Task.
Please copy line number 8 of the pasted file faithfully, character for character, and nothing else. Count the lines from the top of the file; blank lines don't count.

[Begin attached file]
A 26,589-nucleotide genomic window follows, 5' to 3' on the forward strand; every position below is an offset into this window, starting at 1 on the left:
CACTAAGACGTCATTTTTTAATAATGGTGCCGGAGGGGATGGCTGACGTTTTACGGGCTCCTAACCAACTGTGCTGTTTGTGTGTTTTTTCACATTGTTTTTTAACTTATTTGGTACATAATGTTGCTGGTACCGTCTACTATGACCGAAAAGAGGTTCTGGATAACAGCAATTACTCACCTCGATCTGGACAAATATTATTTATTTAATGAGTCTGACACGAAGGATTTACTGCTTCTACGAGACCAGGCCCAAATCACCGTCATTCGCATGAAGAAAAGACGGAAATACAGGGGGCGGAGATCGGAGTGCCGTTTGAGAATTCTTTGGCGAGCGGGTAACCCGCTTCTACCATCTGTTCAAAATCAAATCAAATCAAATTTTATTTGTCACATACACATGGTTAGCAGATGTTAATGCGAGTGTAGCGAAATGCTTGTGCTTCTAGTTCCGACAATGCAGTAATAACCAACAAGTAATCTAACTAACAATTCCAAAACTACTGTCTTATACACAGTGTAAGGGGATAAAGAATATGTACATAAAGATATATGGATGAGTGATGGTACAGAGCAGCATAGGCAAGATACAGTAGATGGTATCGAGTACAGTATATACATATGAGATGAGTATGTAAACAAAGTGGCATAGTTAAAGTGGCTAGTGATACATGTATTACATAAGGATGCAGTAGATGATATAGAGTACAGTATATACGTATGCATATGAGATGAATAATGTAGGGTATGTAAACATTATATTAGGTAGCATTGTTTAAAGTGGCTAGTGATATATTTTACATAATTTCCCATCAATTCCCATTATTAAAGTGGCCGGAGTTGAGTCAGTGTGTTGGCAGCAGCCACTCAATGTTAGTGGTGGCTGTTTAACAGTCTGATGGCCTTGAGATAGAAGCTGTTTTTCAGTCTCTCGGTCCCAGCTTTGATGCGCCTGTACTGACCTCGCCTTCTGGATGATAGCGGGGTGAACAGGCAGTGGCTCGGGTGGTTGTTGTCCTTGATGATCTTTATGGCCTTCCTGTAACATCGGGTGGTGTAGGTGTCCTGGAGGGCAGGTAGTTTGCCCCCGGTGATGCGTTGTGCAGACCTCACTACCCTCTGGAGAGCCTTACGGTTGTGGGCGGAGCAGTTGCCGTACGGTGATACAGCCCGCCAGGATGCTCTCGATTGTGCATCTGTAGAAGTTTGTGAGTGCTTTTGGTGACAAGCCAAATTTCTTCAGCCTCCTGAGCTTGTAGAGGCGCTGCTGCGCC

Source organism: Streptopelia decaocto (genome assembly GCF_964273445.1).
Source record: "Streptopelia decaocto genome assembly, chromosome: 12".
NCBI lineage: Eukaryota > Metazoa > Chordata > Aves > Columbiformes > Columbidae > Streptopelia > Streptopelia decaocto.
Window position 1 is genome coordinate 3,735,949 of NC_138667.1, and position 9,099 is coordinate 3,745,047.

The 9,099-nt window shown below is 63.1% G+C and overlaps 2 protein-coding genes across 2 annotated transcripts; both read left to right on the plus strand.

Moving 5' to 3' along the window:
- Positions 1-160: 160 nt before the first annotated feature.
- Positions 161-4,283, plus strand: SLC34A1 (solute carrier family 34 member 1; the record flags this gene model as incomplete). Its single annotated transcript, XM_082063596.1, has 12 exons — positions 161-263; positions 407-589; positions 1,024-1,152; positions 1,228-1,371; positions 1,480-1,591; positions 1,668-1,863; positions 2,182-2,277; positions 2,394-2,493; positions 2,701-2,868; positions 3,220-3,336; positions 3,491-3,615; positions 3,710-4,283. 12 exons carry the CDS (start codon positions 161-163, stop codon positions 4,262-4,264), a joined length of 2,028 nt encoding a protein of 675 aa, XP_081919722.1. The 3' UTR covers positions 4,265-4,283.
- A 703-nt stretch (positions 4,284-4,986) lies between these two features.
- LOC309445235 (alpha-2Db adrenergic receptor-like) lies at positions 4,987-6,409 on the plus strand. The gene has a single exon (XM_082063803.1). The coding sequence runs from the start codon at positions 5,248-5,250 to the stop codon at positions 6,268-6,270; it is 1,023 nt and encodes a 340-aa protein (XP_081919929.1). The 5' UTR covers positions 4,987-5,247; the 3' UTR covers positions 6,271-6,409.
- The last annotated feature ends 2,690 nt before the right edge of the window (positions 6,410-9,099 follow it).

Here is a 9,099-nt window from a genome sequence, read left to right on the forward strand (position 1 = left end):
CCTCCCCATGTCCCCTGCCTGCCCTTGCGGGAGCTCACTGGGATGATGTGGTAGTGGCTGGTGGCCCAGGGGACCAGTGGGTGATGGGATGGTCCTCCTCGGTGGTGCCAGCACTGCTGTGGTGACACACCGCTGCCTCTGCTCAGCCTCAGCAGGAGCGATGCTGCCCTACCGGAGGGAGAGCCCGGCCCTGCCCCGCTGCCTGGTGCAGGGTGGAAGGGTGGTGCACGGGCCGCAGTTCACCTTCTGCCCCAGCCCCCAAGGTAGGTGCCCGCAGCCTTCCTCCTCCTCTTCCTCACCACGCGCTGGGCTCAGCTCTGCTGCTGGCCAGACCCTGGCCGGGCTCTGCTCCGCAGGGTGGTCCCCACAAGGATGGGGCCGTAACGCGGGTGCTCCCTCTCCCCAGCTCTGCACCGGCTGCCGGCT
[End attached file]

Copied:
Moving 5' to 3' along the window: